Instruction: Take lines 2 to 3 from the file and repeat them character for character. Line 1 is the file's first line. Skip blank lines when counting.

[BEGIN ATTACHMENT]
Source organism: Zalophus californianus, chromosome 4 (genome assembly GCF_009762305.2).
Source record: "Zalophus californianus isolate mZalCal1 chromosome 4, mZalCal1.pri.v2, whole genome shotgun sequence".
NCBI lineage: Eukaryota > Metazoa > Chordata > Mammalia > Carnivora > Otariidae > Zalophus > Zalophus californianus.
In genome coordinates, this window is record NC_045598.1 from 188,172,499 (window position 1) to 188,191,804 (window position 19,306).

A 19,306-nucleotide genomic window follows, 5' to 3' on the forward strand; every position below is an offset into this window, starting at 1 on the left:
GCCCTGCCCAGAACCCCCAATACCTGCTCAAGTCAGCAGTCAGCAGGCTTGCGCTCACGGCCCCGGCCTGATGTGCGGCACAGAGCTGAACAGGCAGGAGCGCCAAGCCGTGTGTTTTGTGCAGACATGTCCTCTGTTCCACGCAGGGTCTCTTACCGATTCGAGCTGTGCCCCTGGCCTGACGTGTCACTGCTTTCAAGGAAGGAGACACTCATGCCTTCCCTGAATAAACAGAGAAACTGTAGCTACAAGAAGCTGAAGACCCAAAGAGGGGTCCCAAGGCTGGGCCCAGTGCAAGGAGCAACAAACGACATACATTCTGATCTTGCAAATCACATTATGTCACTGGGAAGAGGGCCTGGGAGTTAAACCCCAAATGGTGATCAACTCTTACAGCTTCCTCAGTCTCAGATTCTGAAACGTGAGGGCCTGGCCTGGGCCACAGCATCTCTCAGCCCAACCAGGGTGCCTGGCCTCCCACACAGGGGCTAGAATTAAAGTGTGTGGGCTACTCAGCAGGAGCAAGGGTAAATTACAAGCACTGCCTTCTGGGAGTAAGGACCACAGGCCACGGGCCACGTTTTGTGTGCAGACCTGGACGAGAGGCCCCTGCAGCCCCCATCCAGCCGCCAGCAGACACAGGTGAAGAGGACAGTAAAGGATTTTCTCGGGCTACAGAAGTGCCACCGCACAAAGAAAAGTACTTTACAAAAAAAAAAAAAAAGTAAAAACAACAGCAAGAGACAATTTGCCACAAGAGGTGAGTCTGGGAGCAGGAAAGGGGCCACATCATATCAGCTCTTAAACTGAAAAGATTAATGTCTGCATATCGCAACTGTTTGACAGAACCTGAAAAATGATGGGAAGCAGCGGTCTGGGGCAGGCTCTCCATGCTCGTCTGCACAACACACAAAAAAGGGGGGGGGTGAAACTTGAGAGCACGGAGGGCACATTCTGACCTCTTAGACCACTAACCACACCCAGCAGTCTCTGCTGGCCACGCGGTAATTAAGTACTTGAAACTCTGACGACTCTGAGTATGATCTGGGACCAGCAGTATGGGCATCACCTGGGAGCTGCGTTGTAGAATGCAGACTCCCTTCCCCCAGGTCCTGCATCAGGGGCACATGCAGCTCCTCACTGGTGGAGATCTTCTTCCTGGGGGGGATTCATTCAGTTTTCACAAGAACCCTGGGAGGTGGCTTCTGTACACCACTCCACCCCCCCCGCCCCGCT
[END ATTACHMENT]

Source record: "Zalophus californianus isolate mZalCal1 chromosome 4, mZalCal1.pri.v2, whole genome shotgun sequence".
NCBI lineage: Eukaryota > Metazoa > Chordata > Mammalia > Carnivora > Otariidae > Zalophus > Zalophus californianus.